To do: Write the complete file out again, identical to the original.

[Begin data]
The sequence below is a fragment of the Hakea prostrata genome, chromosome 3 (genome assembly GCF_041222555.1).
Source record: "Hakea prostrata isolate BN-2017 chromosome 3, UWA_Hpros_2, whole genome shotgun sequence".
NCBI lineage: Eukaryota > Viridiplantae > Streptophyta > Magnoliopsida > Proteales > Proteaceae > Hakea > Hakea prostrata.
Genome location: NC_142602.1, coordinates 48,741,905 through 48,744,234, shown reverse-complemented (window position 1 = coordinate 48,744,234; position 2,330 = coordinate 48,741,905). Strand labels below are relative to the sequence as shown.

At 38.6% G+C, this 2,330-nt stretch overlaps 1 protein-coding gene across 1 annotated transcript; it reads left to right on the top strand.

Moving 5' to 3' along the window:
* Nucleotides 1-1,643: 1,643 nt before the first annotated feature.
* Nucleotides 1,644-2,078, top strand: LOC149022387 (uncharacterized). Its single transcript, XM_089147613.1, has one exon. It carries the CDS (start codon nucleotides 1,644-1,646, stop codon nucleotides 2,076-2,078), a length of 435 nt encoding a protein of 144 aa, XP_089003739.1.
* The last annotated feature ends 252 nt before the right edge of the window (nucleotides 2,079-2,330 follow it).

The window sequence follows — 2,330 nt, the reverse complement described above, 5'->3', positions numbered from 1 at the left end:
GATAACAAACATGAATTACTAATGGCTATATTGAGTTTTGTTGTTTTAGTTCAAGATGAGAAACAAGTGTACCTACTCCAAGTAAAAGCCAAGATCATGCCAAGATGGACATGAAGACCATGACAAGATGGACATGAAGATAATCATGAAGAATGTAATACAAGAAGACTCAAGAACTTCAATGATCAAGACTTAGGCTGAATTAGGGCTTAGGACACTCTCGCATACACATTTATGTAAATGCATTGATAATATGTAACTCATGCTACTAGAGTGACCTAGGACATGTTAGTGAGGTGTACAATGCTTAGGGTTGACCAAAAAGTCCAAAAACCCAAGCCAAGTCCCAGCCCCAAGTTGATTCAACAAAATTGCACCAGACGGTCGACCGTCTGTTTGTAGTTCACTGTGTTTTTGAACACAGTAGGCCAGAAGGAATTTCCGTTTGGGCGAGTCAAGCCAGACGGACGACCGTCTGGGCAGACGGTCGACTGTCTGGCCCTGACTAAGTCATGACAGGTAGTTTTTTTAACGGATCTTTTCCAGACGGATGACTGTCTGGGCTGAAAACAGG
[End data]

The sequence below is a fragment of the Hakea prostrata genome, chromosome 3 (genome assembly GCF_041222555.1).
Source record: "Hakea prostrata isolate BN-2017 chromosome 3, UWA_Hpros_2, whole genome shotgun sequence".
NCBI lineage: Eukaryota > Viridiplantae > Streptophyta > Magnoliopsida > Proteales > Proteaceae > Hakea > Hakea prostrata.
Genome location: NC_142602.1, coordinates 48,741,905 through 48,744,234, shown reverse-complemented (window position 1 = coordinate 48,744,234; position 2,330 = coordinate 48,741,905). Strand labels below are relative to the sequence as shown.

At 38.6% G+C, this 2,330-nt stretch overlaps 1 protein-coding gene across 1 annotated transcript; it reads left to right on the top strand.

Moving 5' to 3' along the window:
* Nucleotides 1-1,643: 1,643 nt before the first annotated feature.
* Nucleotides 1,644-2,078, top strand: LOC149022387 (uncharacterized). Its single transcript, XM_089147613.1, has one exon. It carries the CDS (start codon nucleotides 1,644-1,646, stop codon nucleotides 2,076-2,078), a length of 435 nt encoding a protein of 144 aa, XP_089003739.1.
* The last annotated feature ends 252 nt before the right edge of the window (nucleotides 2,079-2,330 follow it).

The window sequence follows — 2,330 nt, the reverse complement described above, 5'->3', positions numbered from 1 at the left end:
GATAACAAACATGAATTACTAATGGCTATATTGAGTTTTGTTGTTTTAGTTCAAGATGAGAAACAAGTGTACCTACTCCAAGTAAAAGCCAAGATCATGCCAAGATGGACATGAAGACCATGACAAGATGGACATGAAGATAATCATGAAGAATGTAATACAAGAAGACTCAAGAACTTCAATGATCAAGACTTAGGCTGAATTAGGGCTTAGGACACTCTCGCATACACATTTATGTAAATGCATTGATAATATGTAACTCATGCTACTAGAGTGACCTAGGACATGTTAGTGAGGTGTACAATGCTTAGGGTTGACCAAAAAGTCCAAAAACCCAAGCCAAGTCCCAGCCCCAAGTTGATTCAACAAAATTGCACCAGACGGTCGACCGTCTGTTTGTAGTTCACTGTGTTTTTGAACACAGTAGGCCAGAAGGAATTTCCGTTTGGGCGAGTCAAGCCAGACGGACGACCGTCTGGGCAGACGGTCGACTGTCTGGCCCTGACTAAGTCATGACAGGTAGTTTTTTTAACGGATCTTTTCCAGACGGATGACTGTCTGGGCTGAAAACAGG